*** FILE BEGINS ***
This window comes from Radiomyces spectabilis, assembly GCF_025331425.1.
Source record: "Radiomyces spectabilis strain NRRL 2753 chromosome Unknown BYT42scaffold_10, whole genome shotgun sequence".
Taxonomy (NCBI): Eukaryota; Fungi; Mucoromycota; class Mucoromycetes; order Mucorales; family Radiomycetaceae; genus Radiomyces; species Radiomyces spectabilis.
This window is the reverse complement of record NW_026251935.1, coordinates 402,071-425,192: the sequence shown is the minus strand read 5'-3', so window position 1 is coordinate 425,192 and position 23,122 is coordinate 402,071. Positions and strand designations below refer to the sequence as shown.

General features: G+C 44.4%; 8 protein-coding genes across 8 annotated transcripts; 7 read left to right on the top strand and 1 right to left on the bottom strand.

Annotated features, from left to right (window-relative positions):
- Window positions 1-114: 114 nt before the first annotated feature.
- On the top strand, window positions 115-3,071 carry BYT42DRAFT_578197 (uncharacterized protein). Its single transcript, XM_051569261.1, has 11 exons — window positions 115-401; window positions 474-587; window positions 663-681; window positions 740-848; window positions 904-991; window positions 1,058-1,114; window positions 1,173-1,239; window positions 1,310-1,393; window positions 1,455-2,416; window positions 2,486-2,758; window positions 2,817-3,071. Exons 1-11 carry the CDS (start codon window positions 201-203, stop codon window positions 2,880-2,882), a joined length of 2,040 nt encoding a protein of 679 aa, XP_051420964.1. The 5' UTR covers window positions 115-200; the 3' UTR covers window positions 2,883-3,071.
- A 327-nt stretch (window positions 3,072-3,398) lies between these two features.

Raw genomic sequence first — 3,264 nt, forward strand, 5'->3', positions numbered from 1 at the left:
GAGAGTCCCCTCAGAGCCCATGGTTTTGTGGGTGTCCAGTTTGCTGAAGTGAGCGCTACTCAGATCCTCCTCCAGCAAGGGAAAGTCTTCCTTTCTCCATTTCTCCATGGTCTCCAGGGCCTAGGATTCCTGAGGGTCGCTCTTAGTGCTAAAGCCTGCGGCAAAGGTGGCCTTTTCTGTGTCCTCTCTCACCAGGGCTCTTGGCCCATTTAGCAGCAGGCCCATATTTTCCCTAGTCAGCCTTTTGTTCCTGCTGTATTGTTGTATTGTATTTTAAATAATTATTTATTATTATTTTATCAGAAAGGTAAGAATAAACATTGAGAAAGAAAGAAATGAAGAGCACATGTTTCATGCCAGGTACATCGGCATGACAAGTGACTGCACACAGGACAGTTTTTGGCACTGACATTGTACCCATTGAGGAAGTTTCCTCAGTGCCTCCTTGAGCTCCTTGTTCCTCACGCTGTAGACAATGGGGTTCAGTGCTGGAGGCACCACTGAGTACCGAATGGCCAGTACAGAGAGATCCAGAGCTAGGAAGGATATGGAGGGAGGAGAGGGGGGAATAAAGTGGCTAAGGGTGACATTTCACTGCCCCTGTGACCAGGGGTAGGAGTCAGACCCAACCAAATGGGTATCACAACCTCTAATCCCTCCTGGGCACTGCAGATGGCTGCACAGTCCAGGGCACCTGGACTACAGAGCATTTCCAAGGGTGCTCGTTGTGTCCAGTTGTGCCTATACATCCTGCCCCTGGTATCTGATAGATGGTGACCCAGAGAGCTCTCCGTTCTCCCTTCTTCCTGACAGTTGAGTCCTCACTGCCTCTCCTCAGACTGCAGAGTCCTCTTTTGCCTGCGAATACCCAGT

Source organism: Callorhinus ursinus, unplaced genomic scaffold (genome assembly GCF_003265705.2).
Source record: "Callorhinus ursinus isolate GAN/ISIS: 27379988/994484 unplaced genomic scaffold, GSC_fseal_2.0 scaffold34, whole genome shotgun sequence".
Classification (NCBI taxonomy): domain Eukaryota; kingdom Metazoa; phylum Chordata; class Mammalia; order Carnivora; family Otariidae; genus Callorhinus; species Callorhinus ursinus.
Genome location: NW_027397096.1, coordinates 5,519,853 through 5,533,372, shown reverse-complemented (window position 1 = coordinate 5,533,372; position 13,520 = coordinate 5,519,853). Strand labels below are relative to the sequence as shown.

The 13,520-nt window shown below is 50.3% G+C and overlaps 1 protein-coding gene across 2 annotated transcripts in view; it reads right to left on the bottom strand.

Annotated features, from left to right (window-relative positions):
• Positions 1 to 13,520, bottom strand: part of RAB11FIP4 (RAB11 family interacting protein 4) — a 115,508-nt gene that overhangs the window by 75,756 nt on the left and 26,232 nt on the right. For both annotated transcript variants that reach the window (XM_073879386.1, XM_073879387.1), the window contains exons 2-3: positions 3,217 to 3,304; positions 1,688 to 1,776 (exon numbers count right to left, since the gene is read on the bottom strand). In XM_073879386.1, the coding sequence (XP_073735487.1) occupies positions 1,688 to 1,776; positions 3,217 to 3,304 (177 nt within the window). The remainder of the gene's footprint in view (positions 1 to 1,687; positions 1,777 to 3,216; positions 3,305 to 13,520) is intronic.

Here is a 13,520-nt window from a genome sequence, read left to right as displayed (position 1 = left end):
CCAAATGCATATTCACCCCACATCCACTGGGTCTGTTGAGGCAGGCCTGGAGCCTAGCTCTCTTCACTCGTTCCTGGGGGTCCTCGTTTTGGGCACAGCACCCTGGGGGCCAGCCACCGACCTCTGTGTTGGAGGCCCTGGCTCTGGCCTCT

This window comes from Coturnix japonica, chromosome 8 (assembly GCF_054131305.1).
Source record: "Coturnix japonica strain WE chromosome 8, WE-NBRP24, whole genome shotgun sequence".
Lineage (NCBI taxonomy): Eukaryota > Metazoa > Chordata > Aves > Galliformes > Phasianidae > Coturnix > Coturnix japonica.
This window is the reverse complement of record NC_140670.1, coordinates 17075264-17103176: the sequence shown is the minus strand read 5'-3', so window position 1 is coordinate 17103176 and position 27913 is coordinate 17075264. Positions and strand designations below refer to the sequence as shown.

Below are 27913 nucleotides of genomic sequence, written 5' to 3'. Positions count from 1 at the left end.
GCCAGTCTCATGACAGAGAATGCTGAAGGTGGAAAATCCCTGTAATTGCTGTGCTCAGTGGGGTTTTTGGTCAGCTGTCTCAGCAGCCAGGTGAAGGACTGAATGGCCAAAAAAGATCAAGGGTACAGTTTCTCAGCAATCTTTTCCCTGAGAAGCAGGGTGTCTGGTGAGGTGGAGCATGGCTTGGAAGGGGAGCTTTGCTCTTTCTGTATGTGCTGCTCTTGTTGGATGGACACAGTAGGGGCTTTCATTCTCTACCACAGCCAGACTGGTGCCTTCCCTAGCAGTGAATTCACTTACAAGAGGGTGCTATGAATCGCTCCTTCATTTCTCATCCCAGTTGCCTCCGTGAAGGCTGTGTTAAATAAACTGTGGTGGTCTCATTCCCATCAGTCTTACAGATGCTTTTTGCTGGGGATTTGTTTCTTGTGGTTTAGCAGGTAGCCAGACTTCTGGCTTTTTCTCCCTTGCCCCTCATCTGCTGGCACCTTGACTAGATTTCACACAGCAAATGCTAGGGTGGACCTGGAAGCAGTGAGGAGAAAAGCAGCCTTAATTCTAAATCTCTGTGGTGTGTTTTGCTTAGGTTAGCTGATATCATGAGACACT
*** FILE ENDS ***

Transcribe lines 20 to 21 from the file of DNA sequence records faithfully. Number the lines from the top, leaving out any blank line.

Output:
CCAAATGCATATTCACCCCACATCCACTGGGTCTGTTGAGGCAGGCCTGGAGCCTAGCTCTCTTCACTCGTTCCTGGGGGTCCTCGTTTTGGGCACAGCACCCTGGGGGCCAGCCACCGACCTCTGTGTTGGAGGCCCTGGCTCTGGCCTCT

This window comes from Coturnix japonica, chromosome 8 (assembly GCF_054131305.1).